Liquid Karl is not well-known because it was produced in limited quantities as part of the H&M collaboration. This is in the Dead Letter Office because it was a limited edition not through business reasons. You can find bottles frequently on the online auction sites.
I chose Liquid Karl as a way of honoring the vision of Mr. Lagerfeld because of any perfume he made it displayed his sense of the coming trend. His fashion set the trends. His perfumes not as much. Looking back on that fragrance portfolio Liquid Karl was another case of Mr. Lagerfeld charting the course which others would eventually follow.
Disclosure: This review is based on a bottle I purchased.
If a perfume is going to carry the name of someone I admire I expect it to live up to that. For the past four years one brand has tried mightily to disappoint me; Diana Vreeland. When I tried the debut collection of five I was crushed at their lack of originality. A perfume carrying the name of the woman who said, “Style, all who have it share one thing: originality” should above all be original. Unfortunately, it seems like that genetic spark has missed her grandson Alexander Vreeland who is the creative director behind the brand. It became more apparent over time as I received each subsequent release wondering where the soul of DV was in these limp perfumes. I keep hoping to find her. When I received the sample for the fifteenth release, Staggeringly Beautiful, it seemed like there might have just been a tiny bit of her there.
One of the things Ms. Vreeland was known for as Editor-in-Chief at Vogue was finding originality in the oddest places. Every morning she began the day by sending a memo to her editors. Mr. Vreeland, before he picked up the perfume business, collected all of them in a book. One in the summer of 1967 shows this as she writes, “I am extremely disappointed that no one has taken the slightest interest in freckles on the models…” She then urged her photo editors to make sure the applied freckles did not “look like black holes instead of pale red freckles”. It was her ability to see style in the perceived flaws; transforming them into fashion in the pages of her magazine. What drew me to Staggeringly Beautiful is I detected some freckles on this perfume that were not black holes.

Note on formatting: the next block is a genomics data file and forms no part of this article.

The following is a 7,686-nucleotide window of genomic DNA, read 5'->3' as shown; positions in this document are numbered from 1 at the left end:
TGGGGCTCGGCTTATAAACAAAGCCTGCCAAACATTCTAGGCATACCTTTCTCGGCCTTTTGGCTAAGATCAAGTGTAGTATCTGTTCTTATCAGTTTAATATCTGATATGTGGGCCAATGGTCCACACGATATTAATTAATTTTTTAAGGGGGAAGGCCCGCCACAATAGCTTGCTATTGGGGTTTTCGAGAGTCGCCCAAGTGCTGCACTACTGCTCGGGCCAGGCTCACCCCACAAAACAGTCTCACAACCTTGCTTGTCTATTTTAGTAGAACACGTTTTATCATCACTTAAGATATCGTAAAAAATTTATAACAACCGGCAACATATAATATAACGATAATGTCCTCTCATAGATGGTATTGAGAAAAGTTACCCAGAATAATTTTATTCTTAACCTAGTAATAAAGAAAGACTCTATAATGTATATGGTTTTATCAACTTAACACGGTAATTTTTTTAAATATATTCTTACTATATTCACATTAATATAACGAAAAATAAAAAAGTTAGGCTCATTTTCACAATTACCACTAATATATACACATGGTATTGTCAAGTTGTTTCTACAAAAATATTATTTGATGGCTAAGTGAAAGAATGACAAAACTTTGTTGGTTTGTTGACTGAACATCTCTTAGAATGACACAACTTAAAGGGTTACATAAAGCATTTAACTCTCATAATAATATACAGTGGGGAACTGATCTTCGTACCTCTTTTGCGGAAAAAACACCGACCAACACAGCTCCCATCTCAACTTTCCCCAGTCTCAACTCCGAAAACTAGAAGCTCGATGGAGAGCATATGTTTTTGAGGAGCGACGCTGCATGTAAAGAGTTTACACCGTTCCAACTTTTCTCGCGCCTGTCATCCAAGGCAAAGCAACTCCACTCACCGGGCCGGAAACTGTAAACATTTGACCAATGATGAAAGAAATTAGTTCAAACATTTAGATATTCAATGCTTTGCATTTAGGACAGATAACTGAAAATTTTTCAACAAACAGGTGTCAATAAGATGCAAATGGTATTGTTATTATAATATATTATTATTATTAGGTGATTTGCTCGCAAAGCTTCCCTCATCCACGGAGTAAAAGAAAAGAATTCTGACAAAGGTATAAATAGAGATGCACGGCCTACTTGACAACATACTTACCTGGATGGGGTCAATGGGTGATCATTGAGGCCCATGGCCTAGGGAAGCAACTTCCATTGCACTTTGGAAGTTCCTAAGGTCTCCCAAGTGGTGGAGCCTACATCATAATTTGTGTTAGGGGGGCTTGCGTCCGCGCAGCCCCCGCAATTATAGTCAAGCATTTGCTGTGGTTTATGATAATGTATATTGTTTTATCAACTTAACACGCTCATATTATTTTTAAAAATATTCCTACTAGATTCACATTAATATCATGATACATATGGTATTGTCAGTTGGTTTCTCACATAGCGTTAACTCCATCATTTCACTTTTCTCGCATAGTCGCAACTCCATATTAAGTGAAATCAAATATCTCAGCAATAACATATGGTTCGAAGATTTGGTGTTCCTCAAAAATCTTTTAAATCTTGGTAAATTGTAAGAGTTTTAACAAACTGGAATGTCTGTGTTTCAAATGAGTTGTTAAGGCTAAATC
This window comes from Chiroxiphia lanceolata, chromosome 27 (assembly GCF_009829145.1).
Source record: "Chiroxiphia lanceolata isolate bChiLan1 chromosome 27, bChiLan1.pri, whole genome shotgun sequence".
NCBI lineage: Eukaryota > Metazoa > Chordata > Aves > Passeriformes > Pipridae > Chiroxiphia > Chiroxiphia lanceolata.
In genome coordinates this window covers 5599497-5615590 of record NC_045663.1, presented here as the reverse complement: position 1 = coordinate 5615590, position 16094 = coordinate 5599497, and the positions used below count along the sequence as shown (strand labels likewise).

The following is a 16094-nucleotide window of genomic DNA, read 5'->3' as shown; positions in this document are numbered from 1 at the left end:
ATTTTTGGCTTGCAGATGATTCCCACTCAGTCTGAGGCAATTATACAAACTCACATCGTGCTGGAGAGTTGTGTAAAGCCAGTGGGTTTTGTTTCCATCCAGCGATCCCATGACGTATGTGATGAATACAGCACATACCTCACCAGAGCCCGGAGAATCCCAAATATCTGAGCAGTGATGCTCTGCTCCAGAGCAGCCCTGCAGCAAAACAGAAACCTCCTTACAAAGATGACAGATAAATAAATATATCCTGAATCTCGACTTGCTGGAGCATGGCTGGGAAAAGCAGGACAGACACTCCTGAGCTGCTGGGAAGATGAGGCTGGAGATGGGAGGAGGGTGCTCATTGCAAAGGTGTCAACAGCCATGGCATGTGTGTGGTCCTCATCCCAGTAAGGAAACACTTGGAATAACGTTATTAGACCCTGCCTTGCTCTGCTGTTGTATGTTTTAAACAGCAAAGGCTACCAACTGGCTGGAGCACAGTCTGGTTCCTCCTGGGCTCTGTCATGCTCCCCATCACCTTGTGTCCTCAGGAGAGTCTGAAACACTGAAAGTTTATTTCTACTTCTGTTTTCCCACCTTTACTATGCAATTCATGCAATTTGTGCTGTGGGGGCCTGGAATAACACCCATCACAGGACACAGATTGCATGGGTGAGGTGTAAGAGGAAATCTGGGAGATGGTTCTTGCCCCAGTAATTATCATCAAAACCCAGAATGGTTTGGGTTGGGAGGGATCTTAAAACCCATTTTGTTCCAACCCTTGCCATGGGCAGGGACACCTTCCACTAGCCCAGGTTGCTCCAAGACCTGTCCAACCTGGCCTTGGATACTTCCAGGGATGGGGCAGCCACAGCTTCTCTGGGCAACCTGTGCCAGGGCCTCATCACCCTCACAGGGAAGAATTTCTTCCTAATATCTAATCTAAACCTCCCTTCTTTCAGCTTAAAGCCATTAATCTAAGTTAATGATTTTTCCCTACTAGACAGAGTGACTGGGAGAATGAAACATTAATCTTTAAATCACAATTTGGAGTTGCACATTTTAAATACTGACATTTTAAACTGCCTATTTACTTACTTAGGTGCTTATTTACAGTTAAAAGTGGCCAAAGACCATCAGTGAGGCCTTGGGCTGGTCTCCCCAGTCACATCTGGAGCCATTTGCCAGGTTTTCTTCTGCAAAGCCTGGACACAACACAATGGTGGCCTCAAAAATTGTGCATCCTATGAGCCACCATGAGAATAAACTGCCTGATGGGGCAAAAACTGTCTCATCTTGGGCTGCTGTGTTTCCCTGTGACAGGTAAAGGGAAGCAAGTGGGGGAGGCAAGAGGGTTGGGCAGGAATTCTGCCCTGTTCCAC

Mr. Vreeland has been working with excellent perfumers; as he does this time with Pascal Gaurin. For Staggeringly Beautiful he chooses to use the classic Mediterranean mixture of fig and citrus. Where the figurative freckles appear is in the choice of daffodil as the floral component.
The perfume opens with a flare of stemone for the fig leaves. M. Gaurin tempers it with some other green notes. A ripe fig accord emerges through the green along with a bit of bergamot. At this point I was not impressed. Then the daffodil shows up in a significant concentration. Daffodil is a version of narcissus but not quite as narcotic. It is a smart choice by M. Gaurin because it captures the green theme while tilting it to a slightly less heady floral nature. Daffodil is not used often in perfume but as a partner to a full fig accord it comes together in a very pleasant way.
Staggeringly Beautiful has 8-10 hour longevity and average sillage.
Staggeringly Beautiful is still not the kind of originality I would like to see from a perfume carrying Ms. Vreeland’s name. It is the most original of the fifteen releases to date; which is faint praise. At least this time I was able to see a bit of DV in the fragrance.
Disclosure: this review is based on a sample supplied by Neiman Marcus.